We first tested if the transformed otd−/− LALv1 neurons established functional connectivity with other neurons in the antennal lobe. Typically, olfactory sensory neurons bring odour information to the antennal lobe via the antennal nerve. Here, they make synaptic connections with projection neurons and local interneurons; projection neurons, take the odour information to higher brain centres (mushroom body and lateral horn) and local interneurons process the odour information locally in the antennal lobe. We reasoned that if the transformed neurons did made functional connections within the antennal lobe they would be postsynaptic to the olfactory sensory neurons and would be activated upon the activation of the antennal nerve. We therefore electrically stimulated the antennal nerve while simultaneously monitoring calcium activity from the transformed neurons. We found that electrical stimulation of the antennal nerve, which contains the axons of the olfactory sensory neurons, resulted in an increase in calcium activity in the dendrites of the otd−/− LALv1 lineage. Moreover, a greater number of electrical stimulus pulses applied to the antennal nerve resulted in a corresponding increase in the amplitude of the calcium signal recorded in the mutant transformed neurons (Figure 11A–C). These results demonstrate that the transformed otd−/− LALv1 neurons were able to make functional connections in the antennal lobe and were able to receive functional input from sensory afferents.

The otd−/− transformed LALv1 lineage has functional synapses in the AL and can respond to odour stimulation.

(A) Two-photon calcium imaging from the otd−/− LALv1 neurons in response to electrical stimulation of the antennal nerve. Gray-scale image shows average pre-stimulation fluorescence of one transformed lineage. Colour images show fluorescence changes in response to different numbers of electrical stimulation (duration, 1 ms; amplitude, 10 V; frequency, 100 Hz). Graph in B shows peak amplitude of ΔF/F against the number of stimulations. Error bars represent S.E.M. n = 5. (C) Average traces that plot ΔF/F over time at different stimulus intensities. Shaded region in each trace represents S.E.M. (D) Two-photon calcium imaging from the otd−/− LALv1 neurons in response to odour stimulation of the antenna. Gray-scale image shows the structure of the transformed lineage and three identifiable glomeruli. The colour images show glomerular activation patterns evoked by isoamyl acetate (IAA), ethyl butyrate (EB), 3-octanol (3-O) and 3-heptanol (3-H). IAA activated VM2, DM2 and DM3. EB activated both VM2 and DM2. 3-O and 3-H activated DM2 and VM2, respectively. (E) Average traces that plot ΔF/F over time in VM2, DM2 and DM3. The shaded region in each trace represents S.E.M. n = 3–5. The false colour scales (ΔF) and scale bars are shown at the right of each panel. Genotype: FRT19A, otdYH13/FRT19A,Tub-Gal80,hsFLP;GH146-Gal4,UAS-GCaMP3/GH146-Gal4,UAS-GCaMP3.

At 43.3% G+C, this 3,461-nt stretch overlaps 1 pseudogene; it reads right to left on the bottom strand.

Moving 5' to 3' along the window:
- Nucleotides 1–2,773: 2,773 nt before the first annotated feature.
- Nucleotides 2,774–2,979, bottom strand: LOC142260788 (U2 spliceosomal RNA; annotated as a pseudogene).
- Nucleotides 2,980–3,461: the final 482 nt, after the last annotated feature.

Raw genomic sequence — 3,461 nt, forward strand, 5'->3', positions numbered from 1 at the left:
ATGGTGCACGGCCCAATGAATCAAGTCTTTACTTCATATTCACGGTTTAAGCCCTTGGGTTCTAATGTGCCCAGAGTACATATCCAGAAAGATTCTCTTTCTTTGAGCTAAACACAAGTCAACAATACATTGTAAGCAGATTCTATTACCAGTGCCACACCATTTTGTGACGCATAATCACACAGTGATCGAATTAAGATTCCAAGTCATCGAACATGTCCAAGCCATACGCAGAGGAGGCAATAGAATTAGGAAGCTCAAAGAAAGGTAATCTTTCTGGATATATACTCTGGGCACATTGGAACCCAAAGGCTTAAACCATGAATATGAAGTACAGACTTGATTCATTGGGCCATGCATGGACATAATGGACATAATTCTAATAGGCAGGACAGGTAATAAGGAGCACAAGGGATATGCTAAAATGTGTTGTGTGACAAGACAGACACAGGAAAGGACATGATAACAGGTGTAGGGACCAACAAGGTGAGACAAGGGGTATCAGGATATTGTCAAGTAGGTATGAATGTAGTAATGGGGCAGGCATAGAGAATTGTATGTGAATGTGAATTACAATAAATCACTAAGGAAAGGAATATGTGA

https://doi.org/10.7554/eLife.04407.019

We further investigated if the transformed otd−/− LALv1 neurons could respond to specific odour stimuli. To do this, we performed calcium imaging experiments similar to those described above but replaced the electrical stimulation of the antennal nerve with odour stimulation of the intact antenna (olfactory sensory neurons). Four different odorants (isoamyl acetate, ethyl butyrate, 3-octonal, 3-heptanol) were selected based on their ability to excite all or some of the VM2, DM2 and DM3 glomeruli (Dacks et al., 2009; Semmelhack and Wang, 2009) in the antennal lobe, which are innervated by the otd−/− LALv1 neurons. Imaging calcium activity from the dendrites of the otd−/− LALv1 neurons in these glomeruli in response to the selected odours show that each of the four odorants evoked a unique pattern of glomerular activity. Isoamyl acetate excited all three glomeruli, whereas ethyl butyrate excited only the VM2 and DM2 glomeruli. 3-octanol and 3-heptanol, however, excited just the DM2 and VM2 glomeruli, respectively (Figure 11D,E). These patterns of glomerular activation in the otd−/− LALv1 neurons are strikingly similar to that of wild-type antennal lobe olfactory projection neurons (Wang et al., 2003; Dacks et al., 2009; Semmelhack and Wang, 2009).